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Five Historical Facts about Boarding Schools

Boarding schools are pretty old and have been around for over a thousand years! Over all that time, some pretty cool facts have popped up. Here are five of them...

The Oldest Boarding School

In England, the oldest boarding school dates back even further. The King’s School in Canterbury was founded in 597 AD by St. Augustine. The famous playwright Christopher Marlowe, author of Dr. Faustus, was a student there. Cheshire Academy was founded in 1794, making it one of the few boarding schools in America to be founded in the 18th century.

Denomination

Many of the oldest boarding schools were founded by religious leaders in prominent churches. In part, this is because education was widely seen as a falling in the realm of the church, as books and philosophy centered on religious discourse at that period. Cheshire Academy was originally founded as the Episcopal Academy before becoming a non-denominational center for learning in the late 1800s.

Dorm Parents

Boarding schools feature faculty who live on campus, sometimes right next door to their students. These faculty are called “dorm parents” and host movie nights, special dinners, or baking parties. Dorm parents help create a home away from home, and are an integral part of the boarding school experience. While in modern times dorms are set up to have separate but attached faculty housing, in the early days of boarding schools dorm parents actually lived in a house on campus with students living in separate rooms. The house would share the living spaces like the kitchen and bathrooms. As recently as the 1960s students lived in houses with dorm parents at Cheshire Academy; the Phillips House had former faculty Bob Gardiner as the House Head.

The Importance of Education

As early as 1642, towns in New England were required to open schools to the public. By the 1780s, many of these early public schools had been converted to private schools. By the early 1800s the extensive network of private and boarding schools in New England was much as it is today. However, the south was a bit different: There were fewer publically funded schools, so many wealthy southern parents hired tutors or sent their children to boarding school, making boarding schools a popular option for the south in the 1600s.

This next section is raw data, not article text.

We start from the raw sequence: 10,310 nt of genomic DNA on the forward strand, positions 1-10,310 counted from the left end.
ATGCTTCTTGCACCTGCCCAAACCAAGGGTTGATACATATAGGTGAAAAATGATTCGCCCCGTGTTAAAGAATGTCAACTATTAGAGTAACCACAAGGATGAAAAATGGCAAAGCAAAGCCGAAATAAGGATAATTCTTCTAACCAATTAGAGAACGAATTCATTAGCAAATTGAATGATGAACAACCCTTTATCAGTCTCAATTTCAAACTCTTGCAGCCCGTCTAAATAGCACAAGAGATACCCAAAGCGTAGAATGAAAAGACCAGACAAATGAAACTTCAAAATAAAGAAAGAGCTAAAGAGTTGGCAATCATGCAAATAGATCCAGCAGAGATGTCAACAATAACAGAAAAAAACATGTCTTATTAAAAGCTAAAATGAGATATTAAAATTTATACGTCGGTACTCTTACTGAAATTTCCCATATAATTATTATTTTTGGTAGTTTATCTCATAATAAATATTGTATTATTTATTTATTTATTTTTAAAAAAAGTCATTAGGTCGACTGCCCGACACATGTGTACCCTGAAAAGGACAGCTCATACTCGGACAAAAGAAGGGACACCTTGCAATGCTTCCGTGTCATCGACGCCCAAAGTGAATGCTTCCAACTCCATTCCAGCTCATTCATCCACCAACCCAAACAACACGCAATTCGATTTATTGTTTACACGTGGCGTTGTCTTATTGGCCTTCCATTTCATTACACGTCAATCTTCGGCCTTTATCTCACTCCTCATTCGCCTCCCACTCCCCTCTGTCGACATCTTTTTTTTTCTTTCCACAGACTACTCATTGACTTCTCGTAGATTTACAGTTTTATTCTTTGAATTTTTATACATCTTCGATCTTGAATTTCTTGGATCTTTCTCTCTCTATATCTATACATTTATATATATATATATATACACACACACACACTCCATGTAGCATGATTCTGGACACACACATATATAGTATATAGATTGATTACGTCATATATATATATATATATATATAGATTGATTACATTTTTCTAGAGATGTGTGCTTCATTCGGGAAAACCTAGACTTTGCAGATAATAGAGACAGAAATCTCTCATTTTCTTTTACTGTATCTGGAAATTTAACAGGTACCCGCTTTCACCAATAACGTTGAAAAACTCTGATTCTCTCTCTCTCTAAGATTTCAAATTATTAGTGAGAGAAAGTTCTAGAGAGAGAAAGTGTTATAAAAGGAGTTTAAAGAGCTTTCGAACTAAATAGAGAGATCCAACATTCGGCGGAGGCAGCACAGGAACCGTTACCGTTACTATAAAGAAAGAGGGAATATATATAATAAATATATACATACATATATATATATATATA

Supreme Court Rulings

By 1870, every state had free elementary schools, and by 1900, 34 states required all children to attend school. The federal government began to see public schools as a tool to promote nationalism, and as such, Oregon passed a law that would require all students to attend public school, regardless of whether or not they were attending private school. Several Catholic nuns and educators in Oregon private schools sued the governor, alleging that the law violated parents’ freedom of religion. The Supreme Court heard the case in March of 1925, ruling in favor of the nuns.

In 2015, the boarding school landscape is in some ways very similar, and yet there have been many changes. Right now there are 20,861 private schools in the United States with a variety of special traits: Coed, all boys, all girls, religious, non-denominational, boarding day, and more! Cheshire Academy is a co-ed, non denominational boarding and day school-- check us out if you want to learn more.

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Caitlin Garzi

Written by Caitlin Garzi

Caitlin Garzi is the Assoc. Dir. Of Digital Marketing for Cheshire Academy. She works with CAScratchUp bloggers and maintains the look and feel of the blog.

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